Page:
retronator:

PixelJoint
Top Pixel Art — September 2014

(Top 10 ranks, titles and authors written in captions. Original posts can be found by following the source linked above.)

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1,386 notes

algopop:

Animating Virtual Characters using Physics-Based Simulation by  Thomas Geijtenbeek

The PhD research of Geijtenbeek is about using Genetic Algorithms and physics simulation to train bipedal characters to walk.

"The total optimization time depends on the character model and the type of experiment; the number of evaluated generations varies between 500 and 3000. On a standard
PC, optimization time takes between 2 and 12 hours.”

Video embedded below:

(Source: sizvideos)

6,676 notes

captoring:

matosuwa:

zerostatereflex:

Not everyone sees the same color when they stare at this spinning disk.
The gif is called, “Benham’s disk" "is named after the English toymaker Charles Benham, who in 1895 sold a top painted with the pattern shown. When the disk is spun, arcs of pale color, called Fechner colors or pattern-induced flicker colors (PIFCs), are visible at different places on the disk. Not everyone sees the same colors."
"The phenomenon originates from neural activity in the retina and spatial interactions in the primary visual cortex, which plays a role in encoding low-level image features, such as edges and spatiotemporal frequency components."
Fascinating how our brains work, I see a brown tan, what do you see? :D

i see lavender!

bright green! ah this is so cooool
we should use this whenever we need to assign a random color to ourselves, for games and stuff

captoring:

matosuwa:

zerostatereflex:

Not everyone sees the same color when they stare at this spinning disk.

The gif is called, “Benham’s disk" "is named after the English toymaker Charles Benham, who in 1895 sold a top painted with the pattern shown. When the disk is spun, arcs of pale color, called Fechner colors or pattern-induced flicker colors (PIFCs), are visible at different places on the disk. Not everyone sees the same colors."

"The phenomenon originates from neural activity in the retina and spatial interactions in the primary visual cortex, which plays a role in encoding low-level image features, such as edges and spatiotemporal frequency components."

Fascinating how our brains work, I see a brown tan, what do you see? :D

i see lavender!

bright green! ah this is so cooool

we should use this whenever we need to assign a random color to ourselves, for games and stuff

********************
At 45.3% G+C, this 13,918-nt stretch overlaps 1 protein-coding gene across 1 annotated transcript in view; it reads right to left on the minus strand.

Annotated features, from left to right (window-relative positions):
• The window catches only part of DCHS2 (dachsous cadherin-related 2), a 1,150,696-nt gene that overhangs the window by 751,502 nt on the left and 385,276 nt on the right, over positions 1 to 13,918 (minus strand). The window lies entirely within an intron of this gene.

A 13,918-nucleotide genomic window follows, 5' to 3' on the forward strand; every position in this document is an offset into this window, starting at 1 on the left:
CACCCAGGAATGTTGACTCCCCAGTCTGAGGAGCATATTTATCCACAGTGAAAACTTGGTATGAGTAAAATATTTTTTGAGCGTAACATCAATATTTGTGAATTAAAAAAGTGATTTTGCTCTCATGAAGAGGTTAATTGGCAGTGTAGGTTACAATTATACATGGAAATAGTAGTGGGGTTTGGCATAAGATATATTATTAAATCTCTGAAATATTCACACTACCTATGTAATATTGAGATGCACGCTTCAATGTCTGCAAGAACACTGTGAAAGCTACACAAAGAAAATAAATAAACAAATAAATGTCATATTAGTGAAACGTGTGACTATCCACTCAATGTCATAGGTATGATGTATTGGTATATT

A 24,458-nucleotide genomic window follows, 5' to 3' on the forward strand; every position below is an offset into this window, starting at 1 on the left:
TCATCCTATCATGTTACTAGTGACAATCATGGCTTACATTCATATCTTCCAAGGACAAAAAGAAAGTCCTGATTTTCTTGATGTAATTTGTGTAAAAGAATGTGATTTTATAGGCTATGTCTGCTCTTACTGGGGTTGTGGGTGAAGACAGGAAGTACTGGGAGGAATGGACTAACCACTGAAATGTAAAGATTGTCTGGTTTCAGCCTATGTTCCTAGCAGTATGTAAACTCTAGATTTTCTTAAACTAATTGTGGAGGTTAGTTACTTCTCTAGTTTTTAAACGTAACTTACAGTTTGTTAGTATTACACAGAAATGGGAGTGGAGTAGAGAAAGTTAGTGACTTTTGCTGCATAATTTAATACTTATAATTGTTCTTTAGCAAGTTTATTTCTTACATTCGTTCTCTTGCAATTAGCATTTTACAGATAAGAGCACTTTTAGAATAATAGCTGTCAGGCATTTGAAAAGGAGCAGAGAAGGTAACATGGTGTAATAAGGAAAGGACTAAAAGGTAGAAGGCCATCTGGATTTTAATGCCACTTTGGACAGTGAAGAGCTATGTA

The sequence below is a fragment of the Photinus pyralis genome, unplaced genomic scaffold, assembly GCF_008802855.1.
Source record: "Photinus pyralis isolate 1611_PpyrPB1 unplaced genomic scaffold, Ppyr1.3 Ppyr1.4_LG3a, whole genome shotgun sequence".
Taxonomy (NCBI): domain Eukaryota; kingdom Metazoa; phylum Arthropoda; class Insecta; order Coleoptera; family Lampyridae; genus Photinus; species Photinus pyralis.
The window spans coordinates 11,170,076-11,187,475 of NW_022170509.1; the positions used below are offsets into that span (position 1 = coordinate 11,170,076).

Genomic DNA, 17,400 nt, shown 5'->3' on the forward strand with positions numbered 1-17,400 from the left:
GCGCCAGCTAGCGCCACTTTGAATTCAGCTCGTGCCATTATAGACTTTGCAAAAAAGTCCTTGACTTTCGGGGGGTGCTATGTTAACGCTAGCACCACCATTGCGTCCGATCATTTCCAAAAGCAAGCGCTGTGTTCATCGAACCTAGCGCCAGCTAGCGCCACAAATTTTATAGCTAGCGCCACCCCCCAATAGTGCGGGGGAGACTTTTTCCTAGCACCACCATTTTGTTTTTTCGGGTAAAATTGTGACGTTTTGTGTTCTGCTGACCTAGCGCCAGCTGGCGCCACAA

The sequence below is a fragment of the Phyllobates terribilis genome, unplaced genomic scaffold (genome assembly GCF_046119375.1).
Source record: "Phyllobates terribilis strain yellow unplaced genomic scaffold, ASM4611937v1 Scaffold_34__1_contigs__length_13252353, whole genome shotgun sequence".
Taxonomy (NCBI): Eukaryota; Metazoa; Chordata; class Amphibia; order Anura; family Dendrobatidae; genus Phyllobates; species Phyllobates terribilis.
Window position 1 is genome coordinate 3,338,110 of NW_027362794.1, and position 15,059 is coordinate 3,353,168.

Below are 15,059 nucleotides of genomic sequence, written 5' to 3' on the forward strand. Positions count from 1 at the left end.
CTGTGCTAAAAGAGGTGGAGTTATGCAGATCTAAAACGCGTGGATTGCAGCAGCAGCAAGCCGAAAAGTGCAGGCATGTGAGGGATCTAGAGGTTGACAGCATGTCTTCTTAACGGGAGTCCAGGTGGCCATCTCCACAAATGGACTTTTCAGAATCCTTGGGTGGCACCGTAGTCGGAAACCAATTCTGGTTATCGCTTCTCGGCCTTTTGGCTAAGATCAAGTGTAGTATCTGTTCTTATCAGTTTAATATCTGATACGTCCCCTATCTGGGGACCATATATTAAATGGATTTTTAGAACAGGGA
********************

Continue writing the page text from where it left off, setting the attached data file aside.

48,030 notes

lightprocesses:

Cube system.Coded in Processing.60 frames.Related: Cube

lightprocesses:

Cube system.

Coded in Processing.
60 frames.

Related: Cube

241 notes

staceythinx:

Algorithmic Menagerie by Raven Kwok

Kwok on his project:

Algorithmic Menagerie is a continuation of and the MFA thesis work of my long term research exploring artificial life and self-organization in the field of computer-based generative art. Programmed in Processing, Algorithmic Menagerie is an interactive virtual environment inhabited by algorithmic creatures. These creatures with dynamic cellular structures are created using various methods of finite subdivision on geometric objects, and exhibit different kinds of biological interactions with each other, reaching an equilibrium within the simulated ecosystem. Audience participants are invited to intervene or interact in the life processes.

For the audio part of the project, I collaborated with my colleague K. Michael Fox, who designed unique sonification rule for each species and sonified the entire simulated eco-system in real-time using Super Collider.

See it in motion in this video:

Algorithmic Menagerie from Raven Kwok on Vimeo.

(Source: Vice Magazine)

691 notes

staceythinx:

Algorithmic Menagerie by Raven Kwok

Kwok on his project:

Algorithmic Menagerie is a continuation of and the MFA thesis work of my long term research exploring artificial life and self-organization in the field of computer-based generative art. Programmed in Processing, Algorithmic Menagerie is an interactive virtual environment inhabited by algorithmic creatures. These creatures with dynamic cellular structures are created using various methods of finite subdivision on geometric objects, and exhibit different kinds of biological interactions with each other, reaching an equilibrium within the simulated ecosystem. Audience participants are invited to intervene or interact in the life processes.

For the audio part of the project, I collaborated with my colleague K. Michael Fox, who designed unique sonification rule for each species and sonified the entire simulated eco-system in real-time using Super Collider.

See it in motion in this video:

Algorithmic Menagerie from Raven Kwok on Vimeo.

(Source: Vice Magazine)

691 notes